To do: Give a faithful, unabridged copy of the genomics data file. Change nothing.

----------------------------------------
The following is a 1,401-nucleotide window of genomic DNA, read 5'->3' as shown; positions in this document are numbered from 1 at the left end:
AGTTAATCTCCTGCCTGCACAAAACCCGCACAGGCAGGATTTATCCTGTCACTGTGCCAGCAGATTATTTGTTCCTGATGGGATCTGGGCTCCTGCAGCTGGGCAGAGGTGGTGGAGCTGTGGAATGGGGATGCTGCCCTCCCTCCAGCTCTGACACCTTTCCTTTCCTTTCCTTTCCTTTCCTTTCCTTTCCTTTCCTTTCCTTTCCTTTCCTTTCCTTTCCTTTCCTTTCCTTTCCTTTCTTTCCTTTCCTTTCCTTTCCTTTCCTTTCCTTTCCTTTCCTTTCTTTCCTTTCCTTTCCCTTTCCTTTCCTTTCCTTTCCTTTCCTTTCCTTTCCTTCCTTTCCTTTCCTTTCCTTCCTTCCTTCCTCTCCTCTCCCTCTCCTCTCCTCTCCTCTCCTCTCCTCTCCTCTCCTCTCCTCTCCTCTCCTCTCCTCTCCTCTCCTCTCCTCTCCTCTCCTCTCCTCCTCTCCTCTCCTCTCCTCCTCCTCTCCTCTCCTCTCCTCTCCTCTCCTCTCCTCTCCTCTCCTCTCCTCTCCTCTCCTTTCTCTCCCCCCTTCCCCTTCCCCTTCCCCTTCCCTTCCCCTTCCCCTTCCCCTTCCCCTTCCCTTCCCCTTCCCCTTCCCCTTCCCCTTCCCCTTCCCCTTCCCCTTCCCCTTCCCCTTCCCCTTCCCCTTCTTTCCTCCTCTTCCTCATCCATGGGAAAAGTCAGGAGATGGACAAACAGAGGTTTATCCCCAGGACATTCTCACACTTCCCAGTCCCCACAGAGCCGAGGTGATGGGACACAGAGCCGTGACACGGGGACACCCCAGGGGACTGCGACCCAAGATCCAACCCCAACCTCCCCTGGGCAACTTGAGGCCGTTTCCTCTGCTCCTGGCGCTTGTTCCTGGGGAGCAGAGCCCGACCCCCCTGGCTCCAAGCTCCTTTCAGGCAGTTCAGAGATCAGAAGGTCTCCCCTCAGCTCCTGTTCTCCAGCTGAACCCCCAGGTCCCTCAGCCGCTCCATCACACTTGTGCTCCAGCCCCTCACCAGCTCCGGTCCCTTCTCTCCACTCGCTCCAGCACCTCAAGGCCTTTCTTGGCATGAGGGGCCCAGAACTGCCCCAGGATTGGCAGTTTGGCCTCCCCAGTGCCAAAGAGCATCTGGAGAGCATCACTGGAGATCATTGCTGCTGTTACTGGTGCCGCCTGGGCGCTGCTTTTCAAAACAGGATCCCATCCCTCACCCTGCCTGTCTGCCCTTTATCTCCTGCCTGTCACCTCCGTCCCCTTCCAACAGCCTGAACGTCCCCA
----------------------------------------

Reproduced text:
The following is a 1,401-nucleotide window of genomic DNA, read 5'->3' as shown; positions in this document are numbered from 1 at the left end:
AGTTAATCTCCTGCCTGCACAAAACCCGCACAGGCAGGATTTATCCTGTCACTGTGCCAGCAGATTATTTGTTCCTGATGGGATCTGGGCTCCTGCAGCTGGGCAGAGGTGGTGGAGCTGTGGAATGGGGATGCTGCCCTCCCTCCAGCTCTGACACCTTTCCTTTCCTTTCCTTTCCTTTCCTTTCCTTTCCTTTCCTTTCCTTTCCTTTCCTTTCCTTTCCTTTCCTTTCCTTTCCTTTCTTTCCTTTCCTTTCCTTTCCTTTCCTTTCCTTTCCTTTCCTTTCTTTCCTTTCCTTTCCCTTTCCTTTCCTTTCCTTTCCTTTCCTTTCCTTTCCTTCCTTTCCTTTCCTTTCCTTCCTTCCTTCCTCTCCTCTCCCTCTCCTCTCCTCTCCTCTCCTCTCCTCTCCTCTCCTCTCCTCTCCTCTCCTCTCCTCTCCTCTCCTCTCCTCTCCTCTCCTCTCCTCCTCTCCTCTCCTCTCCTCCTCCTCTCCTCTCCTCTCCTCTCCTCTCCTCTCCTCTCCTCTCCTCTCCTCTCCTCTCCTTTCTCTCCCCCCTTCCCCTTCCCCTTCCCCTTCCCTTCCCCTTCCCCTTCCCCTTCCCCTTCCCTTCCCCTTCCCCTTCCCCTTCCCCTTCCCCTTCCCCTTCCCCTTCCCCTTCCCCTTCCCCTTCCCCTTCTTTCCTCCTCTTCCTCATCCATGGGAAAAGTCAGGAGATGGACAAACAGAGGTTTATCCCCAGGACATTCTCACACTTCCCAGTCCCCACAGAGCCGAGGTGATGGGACACAGAGCCGTGACACGGGGACACCCCAGGGGACTGCGACCCAAGATCCAACCCCAACCTCCCCTGGGCAACTTGAGGCCGTTTCCTCTGCTCCTGGCGCTTGTTCCTGGGGAGCAGAGCCCGACCCCCCTGGCTCCAAGCTCCTTTCAGGCAGTTCAGAGATCAGAAGGTCTCCCCTCAGCTCCTGTTCTCCAGCTGAACCCCCAGGTCCCTCAGCCGCTCCATCACACTTGTGCTCCAGCCCCTCACCAGCTCCGGTCCCTTCTCTCCACTCGCTCCAGCACCTCAAGGCCTTTCTTGGCATGAGGGGCCCAGAACTGCCCCAGGATTGGCAGTTTGGCCTCCCCAGTGCCAAAGAGCATCTGGAGAGCATCACTGGAGATCATTGCTGCTGTTACTGGTGCCGCCTGGGCGCTGCTTTTCAAAACAGGATCCCATCCCTCACCCTGCCTGTCTGCCCTTTATCTCCTGCCTGTCACCTCCGTCCCCTTCCAACAGCCTGAACGTCCCCA